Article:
Is Donald Trump going to get us into a war with North Korea?

China is urging cooler heads to prevail as Trump escalates the situation in Asia

By Matthew Rozsa
April 14, 2017 3:46PM (UTC)
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(AP Photo/Wong Maye-E)

It seems that there may be a good reason why 56 percent of Americans feel "uneasy" about how President Donald Trump is handling the ongoing crisis in North Korea.

On Thursday, Trump told White House reporters that he hoped dropping the largest non-nuclear bomb ever used in combat — the "Mother of All Bombs" — in Afghanistan would have the desired effect: It would "send a message," according to Politico. As he explained, "I don't know if this sends a message. It doesn't make any difference if it does or not. North Korea is a problem. The problem will be taken care of."


Meanwhile, Chinese Foreign Minister Wang Yi told reporters in Beijing that "we call on all parties to refrain from provoking and threatening each other, whether in words or actions, and not let the situation get to an irreversible and unmanageable stage. Force cannot solve the problem, dialogue can be the only channel to resolve the problem."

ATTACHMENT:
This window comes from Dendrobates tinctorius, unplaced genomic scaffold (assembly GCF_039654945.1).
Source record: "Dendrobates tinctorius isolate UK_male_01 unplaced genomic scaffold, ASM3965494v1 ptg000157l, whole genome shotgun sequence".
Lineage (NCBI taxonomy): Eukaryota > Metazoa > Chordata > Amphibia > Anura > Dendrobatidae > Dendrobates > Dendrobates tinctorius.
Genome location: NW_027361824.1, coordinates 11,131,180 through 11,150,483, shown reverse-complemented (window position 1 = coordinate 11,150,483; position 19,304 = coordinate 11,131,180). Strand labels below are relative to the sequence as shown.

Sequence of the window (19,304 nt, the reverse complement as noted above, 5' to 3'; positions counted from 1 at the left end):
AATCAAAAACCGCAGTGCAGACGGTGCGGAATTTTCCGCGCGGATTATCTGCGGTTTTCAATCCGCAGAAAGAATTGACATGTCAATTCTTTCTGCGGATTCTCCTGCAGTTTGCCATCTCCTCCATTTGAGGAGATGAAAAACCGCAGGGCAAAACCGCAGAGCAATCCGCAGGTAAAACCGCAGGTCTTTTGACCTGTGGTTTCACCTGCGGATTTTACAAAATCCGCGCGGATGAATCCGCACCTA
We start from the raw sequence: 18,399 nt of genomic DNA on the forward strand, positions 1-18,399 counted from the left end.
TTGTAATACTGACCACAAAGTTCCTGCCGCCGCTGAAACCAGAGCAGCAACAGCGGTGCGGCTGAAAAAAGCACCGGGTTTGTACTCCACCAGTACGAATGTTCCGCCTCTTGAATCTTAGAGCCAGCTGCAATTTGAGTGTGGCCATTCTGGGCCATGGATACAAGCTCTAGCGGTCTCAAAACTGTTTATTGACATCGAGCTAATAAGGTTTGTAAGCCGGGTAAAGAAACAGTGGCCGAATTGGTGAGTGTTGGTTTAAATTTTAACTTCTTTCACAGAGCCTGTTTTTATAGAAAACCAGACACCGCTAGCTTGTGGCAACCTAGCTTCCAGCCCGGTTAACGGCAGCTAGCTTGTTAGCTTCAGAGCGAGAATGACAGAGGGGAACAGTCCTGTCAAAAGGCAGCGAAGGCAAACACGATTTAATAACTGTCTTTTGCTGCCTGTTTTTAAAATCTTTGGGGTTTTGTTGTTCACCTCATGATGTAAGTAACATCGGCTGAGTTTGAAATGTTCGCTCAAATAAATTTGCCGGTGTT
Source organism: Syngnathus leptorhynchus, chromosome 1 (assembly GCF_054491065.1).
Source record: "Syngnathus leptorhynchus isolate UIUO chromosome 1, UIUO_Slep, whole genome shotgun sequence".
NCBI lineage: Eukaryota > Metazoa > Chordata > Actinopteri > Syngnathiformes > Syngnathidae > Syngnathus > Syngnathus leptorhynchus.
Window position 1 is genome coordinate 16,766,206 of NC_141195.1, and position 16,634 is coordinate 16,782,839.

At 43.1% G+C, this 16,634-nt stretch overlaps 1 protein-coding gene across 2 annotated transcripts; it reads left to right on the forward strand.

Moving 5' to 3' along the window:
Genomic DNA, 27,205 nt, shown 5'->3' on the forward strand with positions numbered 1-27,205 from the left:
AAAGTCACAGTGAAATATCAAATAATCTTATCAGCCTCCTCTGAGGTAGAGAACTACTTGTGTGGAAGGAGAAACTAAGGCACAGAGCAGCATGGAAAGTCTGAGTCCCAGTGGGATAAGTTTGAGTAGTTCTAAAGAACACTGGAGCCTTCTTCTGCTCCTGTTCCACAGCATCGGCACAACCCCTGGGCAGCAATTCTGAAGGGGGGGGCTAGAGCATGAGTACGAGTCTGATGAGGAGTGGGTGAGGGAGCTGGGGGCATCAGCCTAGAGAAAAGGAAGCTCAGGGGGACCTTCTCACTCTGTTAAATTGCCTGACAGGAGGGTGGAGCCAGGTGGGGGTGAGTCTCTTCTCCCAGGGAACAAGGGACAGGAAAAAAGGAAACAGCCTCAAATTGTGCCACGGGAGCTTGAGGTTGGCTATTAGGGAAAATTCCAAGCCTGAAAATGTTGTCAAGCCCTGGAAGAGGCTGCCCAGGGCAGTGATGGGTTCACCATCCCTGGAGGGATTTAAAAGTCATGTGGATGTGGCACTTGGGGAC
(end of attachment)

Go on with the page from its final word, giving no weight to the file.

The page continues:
All of this is occurring against the backdrop of Vice President Mike Pence's upcoming trip to South Korea, which will begin on Sunday. There he is expected to celebrate Easter with both American and Korean troops before meeting with acting President Hwang Kyo-ahn on Monday. Government officials are characterizing Pence's visit as an attempt to reinforce America's solidarity with its South Korean ally.

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Not surprisingly, North Korea's vice foreign minister has a different spin on events than Trump. Han Song Ryol told the Associated Press that "Trump is always making provocations with his aggressive words. So that’s why. It’s not the DPRK but the U.S. and Trump that makes trouble."

He added, "We’ve got a powerful nuclear deterrent already in our hands, and we certainly will not keep our arms crossed in the face of a U.S. pre-emptive strike."

Matthew Rozsa

Matthew Rozsa is a staff writer for Salon. He holds an MA in History from Rutgers University-Newark and is ABD in his PhD program in History at Lehigh University. His work has appeared in Mic, Quartz and MSNBC.

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